On top of research, advocacy for gender equality is needed. UNESCO have a term called ‘gender mainstreaming’. Under that protocol, one always asks if there were women that were overlooked, and any panel is required to ask: have we got women in the mix and if not, why not? It might not mean any change, but the protocol ensures double-checking before locking in the nominations or employment shortlist (and everyone, including women, are susceptible to gender bias and patriarchy).

8. Barriers at the doorway

One of the best performing areas for women also flags a problem. In the short film genre around 66% of nominations are female, and the category of student film is 50% women. The question is, what happens as all these talented women, with all these award nominations, emerge into the industry? Participation is not being sustained. There seems to be some gap between emergence and getting the gig. So clearly, more entry-level initiatives are warranted: mentoring, new filmmaker schemes, networking opportunities, building capacity or skills development for new (female) players to enter the industry (e.g. pitching, negotiating deals).

9. Women are punching above their weight

Women also represent 50% or more of nominations in ‘Documentary Series’, ‘TV Drama Series’, ‘Online Drama’ (on top of ‘short film’, ‘student film’ and ‘Television Drama’ - already mentioned). For some time statistics have shown that women have been making gains in television, and documentary has been a place women have been able to strongly participate (often because they can create their own opportunities and, like men working in documentary, act as writer, producer, director, editor). But ‘the big end of town’, the features, feature documentaries, TV drama serials, the areas with the bigger financial return, still appear to be the domain of men. So statistics that show women’s productions are as financially viable (which they are), are needed to counter perceptions. Some international studies have shown that productions by women in key creative roles perform marginally better financially (e.g. see Sinclair et al’s Scoping Study into the Lack of Women Screenwriters in the UK). And women win a lot more awards than their numerical participation in the industry. As I wrote in the Lumina special issue on women in film and television: ‘women were represented in all competitive categories at the 2015 AACTA Awards (except Best Light Entertainment TV Series); and women won 50 per cent of sole awards, or shared 57 per cent of wins - further evidencing women’s performance above their numerical representation’.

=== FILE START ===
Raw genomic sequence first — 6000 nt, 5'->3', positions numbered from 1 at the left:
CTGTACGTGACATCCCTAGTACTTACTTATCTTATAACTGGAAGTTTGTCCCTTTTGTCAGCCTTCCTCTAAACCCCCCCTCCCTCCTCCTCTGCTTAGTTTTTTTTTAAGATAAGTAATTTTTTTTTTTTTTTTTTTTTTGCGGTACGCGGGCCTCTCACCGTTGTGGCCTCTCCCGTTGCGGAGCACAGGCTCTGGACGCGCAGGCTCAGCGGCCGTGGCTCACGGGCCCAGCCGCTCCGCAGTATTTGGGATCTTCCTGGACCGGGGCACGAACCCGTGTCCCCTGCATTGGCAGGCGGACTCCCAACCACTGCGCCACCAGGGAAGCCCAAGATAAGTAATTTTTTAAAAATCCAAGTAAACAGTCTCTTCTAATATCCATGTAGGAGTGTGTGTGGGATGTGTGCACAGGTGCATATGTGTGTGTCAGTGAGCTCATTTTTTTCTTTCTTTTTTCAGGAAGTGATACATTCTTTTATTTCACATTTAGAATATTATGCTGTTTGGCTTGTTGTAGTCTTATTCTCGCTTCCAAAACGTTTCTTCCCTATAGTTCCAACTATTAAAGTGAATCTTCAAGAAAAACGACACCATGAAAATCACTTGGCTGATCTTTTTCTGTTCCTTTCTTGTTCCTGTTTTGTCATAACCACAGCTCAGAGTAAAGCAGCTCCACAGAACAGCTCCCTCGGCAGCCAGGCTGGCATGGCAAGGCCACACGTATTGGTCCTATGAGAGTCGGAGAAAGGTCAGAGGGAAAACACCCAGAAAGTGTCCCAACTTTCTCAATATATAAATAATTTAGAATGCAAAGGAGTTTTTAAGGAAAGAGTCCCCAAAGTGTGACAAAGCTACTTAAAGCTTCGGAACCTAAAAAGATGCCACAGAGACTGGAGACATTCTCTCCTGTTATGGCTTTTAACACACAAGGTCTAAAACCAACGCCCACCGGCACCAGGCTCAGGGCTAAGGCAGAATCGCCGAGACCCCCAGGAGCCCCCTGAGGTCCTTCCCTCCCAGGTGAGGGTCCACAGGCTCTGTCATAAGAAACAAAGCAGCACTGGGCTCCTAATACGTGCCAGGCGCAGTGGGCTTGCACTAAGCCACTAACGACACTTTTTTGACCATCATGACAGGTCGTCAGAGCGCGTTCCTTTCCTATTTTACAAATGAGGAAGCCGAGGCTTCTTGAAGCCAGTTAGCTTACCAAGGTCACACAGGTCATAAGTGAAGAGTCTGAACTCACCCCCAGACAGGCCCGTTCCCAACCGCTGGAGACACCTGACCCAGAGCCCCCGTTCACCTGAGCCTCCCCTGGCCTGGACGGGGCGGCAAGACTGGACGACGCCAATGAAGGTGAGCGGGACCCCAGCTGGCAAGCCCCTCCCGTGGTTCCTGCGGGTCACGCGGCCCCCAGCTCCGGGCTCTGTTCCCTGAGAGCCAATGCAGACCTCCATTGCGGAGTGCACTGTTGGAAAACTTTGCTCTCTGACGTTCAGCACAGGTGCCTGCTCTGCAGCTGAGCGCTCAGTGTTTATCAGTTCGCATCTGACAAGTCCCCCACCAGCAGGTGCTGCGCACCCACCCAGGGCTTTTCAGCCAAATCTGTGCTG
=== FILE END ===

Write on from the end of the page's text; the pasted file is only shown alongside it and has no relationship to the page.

10. Transparency is helpful

Being able to read the statistics for the ADG Awards and to see the ratio of men to women is enormously helpful. Transparency enables contemplation of the issues and forming responses to them. Statistics, information and research form the evidence basis for action, so all guilds, unions and industry should be collecting and interrogating such data.  

Lisa French is a Professor and Deputy Dean of RMIT’s School of Media and Communication. Her publications include the book Womenvision: Women and the Moving Image in Australia and the Lumina article ‘Does Gender Matter?’ She is Co-Chair of the UNESCO University Network on Gender, Media and ICTs and is currently writing a book on women directors and the ‘female gaze’.


Lisa French

Thursday 13 April, 2017

About the author

Lisa French is a Professor and Dean of Media & Communication at RMIT University. She is a widely published researcher on women in the screen sector and co-chair of the UNESCO global research network on Media, Gender.  She is also a member of the Gender Matters Task Force.